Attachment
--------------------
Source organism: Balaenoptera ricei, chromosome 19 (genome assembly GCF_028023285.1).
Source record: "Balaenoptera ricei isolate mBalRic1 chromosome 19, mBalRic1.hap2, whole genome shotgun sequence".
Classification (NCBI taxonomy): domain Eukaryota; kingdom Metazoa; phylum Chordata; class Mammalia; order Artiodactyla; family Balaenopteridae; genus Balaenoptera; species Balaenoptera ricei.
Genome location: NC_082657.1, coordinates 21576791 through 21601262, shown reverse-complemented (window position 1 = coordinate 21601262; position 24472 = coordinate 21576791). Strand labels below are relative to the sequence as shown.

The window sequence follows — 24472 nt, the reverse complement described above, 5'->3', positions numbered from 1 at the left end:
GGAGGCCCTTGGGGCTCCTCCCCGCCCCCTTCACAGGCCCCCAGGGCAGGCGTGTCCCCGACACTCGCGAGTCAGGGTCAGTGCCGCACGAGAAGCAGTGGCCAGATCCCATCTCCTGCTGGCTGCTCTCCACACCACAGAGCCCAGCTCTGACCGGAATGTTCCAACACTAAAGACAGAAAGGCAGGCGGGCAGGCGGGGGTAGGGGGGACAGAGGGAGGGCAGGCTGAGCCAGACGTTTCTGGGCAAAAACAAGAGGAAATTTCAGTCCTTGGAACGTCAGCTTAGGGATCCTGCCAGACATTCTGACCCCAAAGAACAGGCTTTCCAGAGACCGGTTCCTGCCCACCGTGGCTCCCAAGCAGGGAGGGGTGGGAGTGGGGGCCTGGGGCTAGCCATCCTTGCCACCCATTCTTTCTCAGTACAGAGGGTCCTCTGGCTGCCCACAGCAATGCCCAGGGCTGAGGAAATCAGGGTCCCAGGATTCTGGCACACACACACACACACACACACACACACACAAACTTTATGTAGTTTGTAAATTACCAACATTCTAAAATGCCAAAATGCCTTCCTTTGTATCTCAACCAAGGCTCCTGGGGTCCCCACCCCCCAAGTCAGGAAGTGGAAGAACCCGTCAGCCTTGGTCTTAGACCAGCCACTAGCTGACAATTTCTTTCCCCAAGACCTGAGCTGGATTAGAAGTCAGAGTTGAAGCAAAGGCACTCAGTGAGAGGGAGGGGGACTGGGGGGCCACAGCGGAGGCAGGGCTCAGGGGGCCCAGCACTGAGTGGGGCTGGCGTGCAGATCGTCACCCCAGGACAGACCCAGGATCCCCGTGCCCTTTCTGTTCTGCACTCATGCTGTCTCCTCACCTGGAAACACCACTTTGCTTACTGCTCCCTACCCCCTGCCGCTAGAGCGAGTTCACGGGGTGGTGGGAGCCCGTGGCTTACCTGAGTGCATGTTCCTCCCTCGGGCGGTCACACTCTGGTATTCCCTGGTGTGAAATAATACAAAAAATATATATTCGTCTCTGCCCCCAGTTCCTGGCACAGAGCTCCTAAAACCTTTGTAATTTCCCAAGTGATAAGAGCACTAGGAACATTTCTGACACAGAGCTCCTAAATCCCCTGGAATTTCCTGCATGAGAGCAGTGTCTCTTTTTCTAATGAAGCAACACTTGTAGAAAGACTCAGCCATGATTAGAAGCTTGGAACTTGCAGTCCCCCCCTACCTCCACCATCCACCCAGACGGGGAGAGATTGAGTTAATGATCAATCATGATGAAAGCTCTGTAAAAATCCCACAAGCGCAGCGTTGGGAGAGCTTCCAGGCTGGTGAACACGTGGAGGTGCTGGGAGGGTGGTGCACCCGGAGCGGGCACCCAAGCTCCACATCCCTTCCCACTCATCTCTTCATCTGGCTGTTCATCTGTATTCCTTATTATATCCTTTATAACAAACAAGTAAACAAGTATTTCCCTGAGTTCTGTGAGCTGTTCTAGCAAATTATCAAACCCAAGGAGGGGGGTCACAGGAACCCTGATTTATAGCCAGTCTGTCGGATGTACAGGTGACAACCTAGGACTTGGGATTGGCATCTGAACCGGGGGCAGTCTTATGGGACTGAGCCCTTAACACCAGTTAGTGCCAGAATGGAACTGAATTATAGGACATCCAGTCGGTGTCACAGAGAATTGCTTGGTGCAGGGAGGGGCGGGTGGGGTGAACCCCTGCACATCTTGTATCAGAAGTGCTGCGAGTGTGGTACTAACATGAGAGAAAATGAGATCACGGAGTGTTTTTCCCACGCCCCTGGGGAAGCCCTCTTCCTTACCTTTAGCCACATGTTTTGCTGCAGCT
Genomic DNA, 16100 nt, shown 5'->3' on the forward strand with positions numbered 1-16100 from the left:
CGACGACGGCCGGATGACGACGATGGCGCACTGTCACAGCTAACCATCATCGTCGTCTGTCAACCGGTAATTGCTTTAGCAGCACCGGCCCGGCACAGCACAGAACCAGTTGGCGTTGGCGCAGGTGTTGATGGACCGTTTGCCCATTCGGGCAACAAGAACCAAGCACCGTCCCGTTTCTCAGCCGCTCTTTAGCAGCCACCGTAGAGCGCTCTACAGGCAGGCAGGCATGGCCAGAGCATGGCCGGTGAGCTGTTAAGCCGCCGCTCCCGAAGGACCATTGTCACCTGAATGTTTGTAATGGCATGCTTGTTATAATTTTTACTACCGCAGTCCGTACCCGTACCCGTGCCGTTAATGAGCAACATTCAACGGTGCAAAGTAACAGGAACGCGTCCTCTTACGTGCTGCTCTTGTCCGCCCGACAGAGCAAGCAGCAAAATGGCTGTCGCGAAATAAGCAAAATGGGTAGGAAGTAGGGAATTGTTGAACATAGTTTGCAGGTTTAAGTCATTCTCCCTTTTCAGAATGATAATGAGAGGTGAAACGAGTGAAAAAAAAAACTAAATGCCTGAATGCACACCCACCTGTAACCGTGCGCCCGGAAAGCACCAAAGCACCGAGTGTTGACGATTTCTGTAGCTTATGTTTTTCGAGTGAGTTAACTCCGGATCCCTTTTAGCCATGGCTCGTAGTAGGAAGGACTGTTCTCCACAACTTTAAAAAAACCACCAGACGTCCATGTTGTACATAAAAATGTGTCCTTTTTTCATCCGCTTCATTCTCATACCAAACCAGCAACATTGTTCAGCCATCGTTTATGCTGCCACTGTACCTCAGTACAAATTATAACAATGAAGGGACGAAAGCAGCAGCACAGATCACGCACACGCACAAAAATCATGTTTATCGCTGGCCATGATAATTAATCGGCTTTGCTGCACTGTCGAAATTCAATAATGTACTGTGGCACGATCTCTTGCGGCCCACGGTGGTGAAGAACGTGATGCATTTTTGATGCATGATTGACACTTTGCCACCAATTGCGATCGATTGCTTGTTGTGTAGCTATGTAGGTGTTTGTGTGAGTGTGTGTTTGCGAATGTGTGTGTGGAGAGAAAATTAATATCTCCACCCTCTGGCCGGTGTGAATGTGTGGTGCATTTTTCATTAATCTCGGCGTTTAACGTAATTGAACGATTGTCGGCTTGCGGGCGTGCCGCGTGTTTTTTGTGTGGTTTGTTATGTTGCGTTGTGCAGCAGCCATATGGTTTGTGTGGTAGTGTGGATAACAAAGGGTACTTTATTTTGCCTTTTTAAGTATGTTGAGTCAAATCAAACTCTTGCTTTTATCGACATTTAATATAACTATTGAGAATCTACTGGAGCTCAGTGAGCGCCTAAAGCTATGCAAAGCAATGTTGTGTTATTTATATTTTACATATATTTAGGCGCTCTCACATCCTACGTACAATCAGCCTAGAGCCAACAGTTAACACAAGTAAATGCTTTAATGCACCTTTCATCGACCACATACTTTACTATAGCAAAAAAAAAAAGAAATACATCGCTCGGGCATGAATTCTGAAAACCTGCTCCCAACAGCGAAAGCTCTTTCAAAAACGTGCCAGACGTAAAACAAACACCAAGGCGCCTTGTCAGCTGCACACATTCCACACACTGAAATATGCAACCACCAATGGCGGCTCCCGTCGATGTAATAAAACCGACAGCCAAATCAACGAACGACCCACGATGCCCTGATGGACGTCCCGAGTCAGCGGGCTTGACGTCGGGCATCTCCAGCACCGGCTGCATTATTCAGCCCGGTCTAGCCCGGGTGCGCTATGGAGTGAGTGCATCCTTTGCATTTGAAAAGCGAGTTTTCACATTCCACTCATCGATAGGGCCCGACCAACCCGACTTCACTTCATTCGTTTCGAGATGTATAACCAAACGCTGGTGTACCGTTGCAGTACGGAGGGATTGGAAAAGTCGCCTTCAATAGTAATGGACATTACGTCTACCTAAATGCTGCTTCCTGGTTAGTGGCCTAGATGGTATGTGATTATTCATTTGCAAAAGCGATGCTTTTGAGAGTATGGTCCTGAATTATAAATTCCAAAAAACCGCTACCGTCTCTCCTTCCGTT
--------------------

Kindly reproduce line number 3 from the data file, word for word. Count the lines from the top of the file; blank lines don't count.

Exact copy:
Classification (NCBI taxonomy): domain Eukaryota; kingdom Metazoa; phylum Chordata; class Mammalia; order Artiodactyla; family Balaenopteridae; genus Balaenoptera; species Balaenoptera ricei.